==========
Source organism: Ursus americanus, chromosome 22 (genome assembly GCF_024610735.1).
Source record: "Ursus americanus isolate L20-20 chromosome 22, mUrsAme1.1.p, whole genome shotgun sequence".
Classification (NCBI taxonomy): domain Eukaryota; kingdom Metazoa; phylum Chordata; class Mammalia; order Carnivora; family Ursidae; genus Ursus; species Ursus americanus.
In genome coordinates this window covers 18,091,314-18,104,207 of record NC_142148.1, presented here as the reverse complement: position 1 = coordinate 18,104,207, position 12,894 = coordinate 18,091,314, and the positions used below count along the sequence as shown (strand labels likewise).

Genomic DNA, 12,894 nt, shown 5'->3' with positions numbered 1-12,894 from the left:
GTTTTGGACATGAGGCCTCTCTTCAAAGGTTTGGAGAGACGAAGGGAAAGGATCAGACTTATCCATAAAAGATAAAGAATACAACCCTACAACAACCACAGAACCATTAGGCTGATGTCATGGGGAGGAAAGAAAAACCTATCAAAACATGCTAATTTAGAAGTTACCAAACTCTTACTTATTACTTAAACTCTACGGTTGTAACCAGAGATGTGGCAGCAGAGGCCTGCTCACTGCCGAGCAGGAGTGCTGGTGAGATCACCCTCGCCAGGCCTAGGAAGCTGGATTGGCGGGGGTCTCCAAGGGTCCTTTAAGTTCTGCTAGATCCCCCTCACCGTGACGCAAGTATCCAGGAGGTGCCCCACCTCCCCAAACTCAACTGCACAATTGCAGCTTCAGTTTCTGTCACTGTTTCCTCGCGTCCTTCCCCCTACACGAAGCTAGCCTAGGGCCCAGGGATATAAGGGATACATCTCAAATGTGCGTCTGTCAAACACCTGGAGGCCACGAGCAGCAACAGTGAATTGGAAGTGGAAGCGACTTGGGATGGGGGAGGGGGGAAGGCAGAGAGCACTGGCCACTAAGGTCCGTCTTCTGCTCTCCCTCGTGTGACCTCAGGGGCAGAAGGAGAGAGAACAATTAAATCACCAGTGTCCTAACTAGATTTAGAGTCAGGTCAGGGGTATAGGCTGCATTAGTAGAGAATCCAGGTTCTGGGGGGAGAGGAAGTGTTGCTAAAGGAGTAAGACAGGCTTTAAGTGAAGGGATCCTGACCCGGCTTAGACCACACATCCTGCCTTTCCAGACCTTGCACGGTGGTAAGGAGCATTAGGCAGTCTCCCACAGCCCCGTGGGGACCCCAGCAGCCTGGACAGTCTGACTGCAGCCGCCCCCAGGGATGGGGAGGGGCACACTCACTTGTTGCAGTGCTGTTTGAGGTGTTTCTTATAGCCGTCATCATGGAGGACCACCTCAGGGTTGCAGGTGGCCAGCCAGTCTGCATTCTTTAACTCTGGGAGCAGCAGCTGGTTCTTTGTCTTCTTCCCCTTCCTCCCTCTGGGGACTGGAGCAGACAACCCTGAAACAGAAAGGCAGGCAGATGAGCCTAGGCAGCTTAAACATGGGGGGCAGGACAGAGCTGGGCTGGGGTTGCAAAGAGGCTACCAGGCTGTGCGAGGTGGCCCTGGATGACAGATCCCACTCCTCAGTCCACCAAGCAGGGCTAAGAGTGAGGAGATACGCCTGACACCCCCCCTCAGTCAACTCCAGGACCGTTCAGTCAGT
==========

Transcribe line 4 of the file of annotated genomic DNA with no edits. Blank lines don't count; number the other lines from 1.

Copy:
In genome coordinates this window covers 18,091,314-18,104,207 of record NC_142148.1, presented here as the reverse complement: position 1 = coordinate 18,104,207, position 12,894 = coordinate 18,091,314, and the positions used below count along the sequence as shown (strand labels likewise).